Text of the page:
Mexico’s goal was to qualify riders for the Central America games. She said the horses were phenomenal, but the riders were without formal instruction or background. They didn’t know how to walk the course. They rode dressage as jumping flat work. “There was no attention to transitions,” she said. “There was no understanding of gaits. I had to start from the beginning but I knew I had to fast track it because I only had six months before the qualifiers for the Central America Games. I was able to take the top riders and increase their dressage scores by 10 percent and two of the riders qualified for the team.”
Soon she realized she loved teaching and coaching, but she was sacrificing her own riding, so she returned to California.
It was also during her two years in Haiti that she bought Liberty, her 8-year-old Oldenburg mare (Ludwig’s AS x Funni Belinda) and His Highness Crusador, her 8-year-old Hanoverian gelding (His Highness x Lynn) she calls Fred, the two horses she took to Kentucky for the 2015 U.S. Dressage Finals. She rode Liberty in the First Level Championship Open class where they earned a 70.389 percent and they placed third in the First Level Freestyle Open class with a 72.333 percent.
“I love that freestyle,” she said of her choreography and music from the animated film “Home.” “It’s what made the mare stop thinking about jumping. I wanted something very soothing and something that would calm her down. I just love the music. It’s very pretty.
“Liberty is very green and a show jumper,” Landers added. “I’ve had her since 4 and she’s a hot potato. She’s a beautiful jumper with phenomenal gaits. We started the year and I was waterskiing down centerline because she thought fast would win. She’s just starting to get it. She’s an overachiever. She’s extraordinary and the most trainable horse I’ve ever owned. She does changes and pirouettes. She does a half-pass better than she does a leg yield, but she’s going to remain at First Level until she gets her head screwed on straight.”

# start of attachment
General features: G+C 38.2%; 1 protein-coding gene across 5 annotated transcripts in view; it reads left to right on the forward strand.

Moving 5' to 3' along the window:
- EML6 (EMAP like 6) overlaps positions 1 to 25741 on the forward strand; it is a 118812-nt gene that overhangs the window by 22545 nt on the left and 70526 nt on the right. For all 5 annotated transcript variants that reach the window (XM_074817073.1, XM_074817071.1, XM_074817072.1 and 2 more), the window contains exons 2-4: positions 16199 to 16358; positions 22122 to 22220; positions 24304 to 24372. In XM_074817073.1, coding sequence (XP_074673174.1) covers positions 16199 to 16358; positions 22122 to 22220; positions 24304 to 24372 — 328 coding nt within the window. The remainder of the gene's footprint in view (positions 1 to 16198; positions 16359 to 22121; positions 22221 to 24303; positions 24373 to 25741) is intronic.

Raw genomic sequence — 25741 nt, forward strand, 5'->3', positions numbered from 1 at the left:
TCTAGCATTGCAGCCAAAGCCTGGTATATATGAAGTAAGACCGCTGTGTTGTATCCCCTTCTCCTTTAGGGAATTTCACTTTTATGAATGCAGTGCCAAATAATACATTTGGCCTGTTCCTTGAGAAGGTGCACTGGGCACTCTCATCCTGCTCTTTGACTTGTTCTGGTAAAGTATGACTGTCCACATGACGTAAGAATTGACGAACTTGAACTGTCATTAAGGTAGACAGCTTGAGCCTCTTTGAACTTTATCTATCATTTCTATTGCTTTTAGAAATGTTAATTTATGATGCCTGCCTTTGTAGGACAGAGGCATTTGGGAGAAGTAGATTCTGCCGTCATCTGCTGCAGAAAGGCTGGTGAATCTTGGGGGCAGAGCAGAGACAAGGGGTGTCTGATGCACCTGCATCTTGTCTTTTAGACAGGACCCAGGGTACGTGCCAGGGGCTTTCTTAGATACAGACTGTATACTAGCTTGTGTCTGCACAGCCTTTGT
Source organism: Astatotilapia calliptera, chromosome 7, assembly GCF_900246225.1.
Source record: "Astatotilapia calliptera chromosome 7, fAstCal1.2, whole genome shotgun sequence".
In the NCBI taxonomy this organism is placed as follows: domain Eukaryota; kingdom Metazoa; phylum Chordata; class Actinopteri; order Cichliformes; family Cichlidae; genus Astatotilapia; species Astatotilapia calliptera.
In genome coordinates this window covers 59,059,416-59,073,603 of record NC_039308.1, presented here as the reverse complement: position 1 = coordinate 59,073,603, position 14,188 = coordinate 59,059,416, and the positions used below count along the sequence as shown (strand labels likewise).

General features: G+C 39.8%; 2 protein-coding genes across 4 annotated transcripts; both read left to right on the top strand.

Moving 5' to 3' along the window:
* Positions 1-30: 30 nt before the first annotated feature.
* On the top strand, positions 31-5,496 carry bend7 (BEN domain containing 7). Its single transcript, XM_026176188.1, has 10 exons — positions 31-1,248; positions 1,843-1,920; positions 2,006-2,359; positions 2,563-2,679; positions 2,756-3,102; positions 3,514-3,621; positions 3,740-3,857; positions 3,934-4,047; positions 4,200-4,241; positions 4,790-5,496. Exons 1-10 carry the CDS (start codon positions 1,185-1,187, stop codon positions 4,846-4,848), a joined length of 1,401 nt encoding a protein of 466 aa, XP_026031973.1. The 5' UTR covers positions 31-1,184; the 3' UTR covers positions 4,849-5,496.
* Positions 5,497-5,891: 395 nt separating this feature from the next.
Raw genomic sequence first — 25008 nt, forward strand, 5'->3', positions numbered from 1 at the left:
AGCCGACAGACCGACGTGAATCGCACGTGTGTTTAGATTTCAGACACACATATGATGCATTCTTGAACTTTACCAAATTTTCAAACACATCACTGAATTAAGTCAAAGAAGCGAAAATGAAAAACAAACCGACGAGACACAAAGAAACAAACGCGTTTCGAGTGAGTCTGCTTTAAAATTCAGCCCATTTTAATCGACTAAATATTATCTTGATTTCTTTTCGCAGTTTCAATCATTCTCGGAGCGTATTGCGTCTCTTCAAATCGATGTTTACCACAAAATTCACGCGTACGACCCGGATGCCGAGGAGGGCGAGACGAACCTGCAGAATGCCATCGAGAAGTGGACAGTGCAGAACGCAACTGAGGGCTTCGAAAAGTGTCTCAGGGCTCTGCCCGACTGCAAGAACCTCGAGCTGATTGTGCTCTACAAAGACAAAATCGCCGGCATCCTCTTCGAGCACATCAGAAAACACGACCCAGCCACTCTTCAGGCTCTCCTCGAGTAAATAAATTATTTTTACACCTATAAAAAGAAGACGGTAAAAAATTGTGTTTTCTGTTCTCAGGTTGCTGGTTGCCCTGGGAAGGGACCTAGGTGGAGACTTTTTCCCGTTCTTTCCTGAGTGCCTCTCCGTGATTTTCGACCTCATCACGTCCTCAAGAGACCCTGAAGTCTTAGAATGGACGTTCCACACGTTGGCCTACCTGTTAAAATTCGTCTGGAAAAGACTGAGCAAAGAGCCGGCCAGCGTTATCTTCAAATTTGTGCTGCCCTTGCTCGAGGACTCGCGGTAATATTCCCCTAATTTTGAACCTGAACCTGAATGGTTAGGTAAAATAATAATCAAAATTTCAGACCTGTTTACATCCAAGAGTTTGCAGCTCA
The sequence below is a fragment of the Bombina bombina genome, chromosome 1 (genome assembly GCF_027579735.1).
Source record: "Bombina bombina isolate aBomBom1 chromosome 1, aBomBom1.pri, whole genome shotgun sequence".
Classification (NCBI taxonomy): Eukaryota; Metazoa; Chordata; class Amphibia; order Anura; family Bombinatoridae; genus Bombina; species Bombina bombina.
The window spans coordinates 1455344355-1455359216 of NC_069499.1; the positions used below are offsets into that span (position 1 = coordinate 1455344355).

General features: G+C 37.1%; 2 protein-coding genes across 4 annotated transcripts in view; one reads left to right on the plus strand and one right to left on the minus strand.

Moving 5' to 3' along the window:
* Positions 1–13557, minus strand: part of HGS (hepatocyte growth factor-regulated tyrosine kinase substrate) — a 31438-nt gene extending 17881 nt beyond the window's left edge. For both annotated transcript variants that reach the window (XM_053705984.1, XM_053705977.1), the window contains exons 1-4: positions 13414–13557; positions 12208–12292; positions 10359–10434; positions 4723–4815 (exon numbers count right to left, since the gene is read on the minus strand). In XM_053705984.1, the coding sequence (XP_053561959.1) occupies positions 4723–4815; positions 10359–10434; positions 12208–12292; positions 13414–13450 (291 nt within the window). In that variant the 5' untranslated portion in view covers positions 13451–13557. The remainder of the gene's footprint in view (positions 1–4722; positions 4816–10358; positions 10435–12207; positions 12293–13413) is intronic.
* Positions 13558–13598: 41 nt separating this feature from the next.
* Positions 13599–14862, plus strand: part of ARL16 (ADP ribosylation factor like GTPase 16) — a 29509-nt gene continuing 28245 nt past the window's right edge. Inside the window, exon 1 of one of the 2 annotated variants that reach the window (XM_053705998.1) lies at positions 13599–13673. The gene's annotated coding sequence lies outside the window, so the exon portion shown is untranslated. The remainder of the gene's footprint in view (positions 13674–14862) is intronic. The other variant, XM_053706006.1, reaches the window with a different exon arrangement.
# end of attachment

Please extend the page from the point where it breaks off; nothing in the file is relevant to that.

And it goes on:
Landers bought Fred about a year and a half before she went to Mexico. He was a triple-approved stallion in Germany and owned by an amateur who allowed him to get away with anything.
“He’s the sweetest horse in the world but very lazy and doesn’t really feel like going forward,” she said. “It took a year of basics to get him going, but within a couple of months showing in the Los Angeles area something clicked and he kind of got it. I went ahead and put changes on him and improved the lateral work and popped him into Third Level. He felt ready.”
He and Landers claimed the Reserve Championship in the Third Level Championship Freestyle Open with a 70.389 percent and they earned a 67.179 percent in the Third Level Championship Open class. “This freestyle has very dramatic music and I picked it to help him go forward and it does help in the extensions,” she said. “I have used the freestyle as a training tool for both horses and I’ve been very successful with it this year.”
Her training philosophy is simple. “I try to follow the 10 percent rule. I try to get a 10 percent improvement every day, and in 10 days I’ve got 100 percent. I think that system works!” Her short term goal is to have three to five young horses or quality horses in training, but her long term goal is much more lofty. She wants to be the top rider in the world and to follow in the footsteps of Edward Gal. Meanwhile, she is trying to combine her business acumen with horses.
“I’m convinced that there has to be a good business model in this sport,” she explained. “I’ve been good in business and I’ve been good in the horses, so my homework is trying to put the two together. I’m trying to explore different business models. I’m seeking out a business model that is perhaps not conventional but would allow me to do what I want to do.”
If her past is any indication of future success, there will be no stopping her. “I kind of feel like I’ve lived three lives,” she said. “I believe truly that if you follow your heart, if you listen to that voice−that inner compass inside of you−and say ‘Yes,’ when you feel like it’s yes, your life is just extraordinary. I believe this life is one we have to go live and that’s what I’m trying to do.”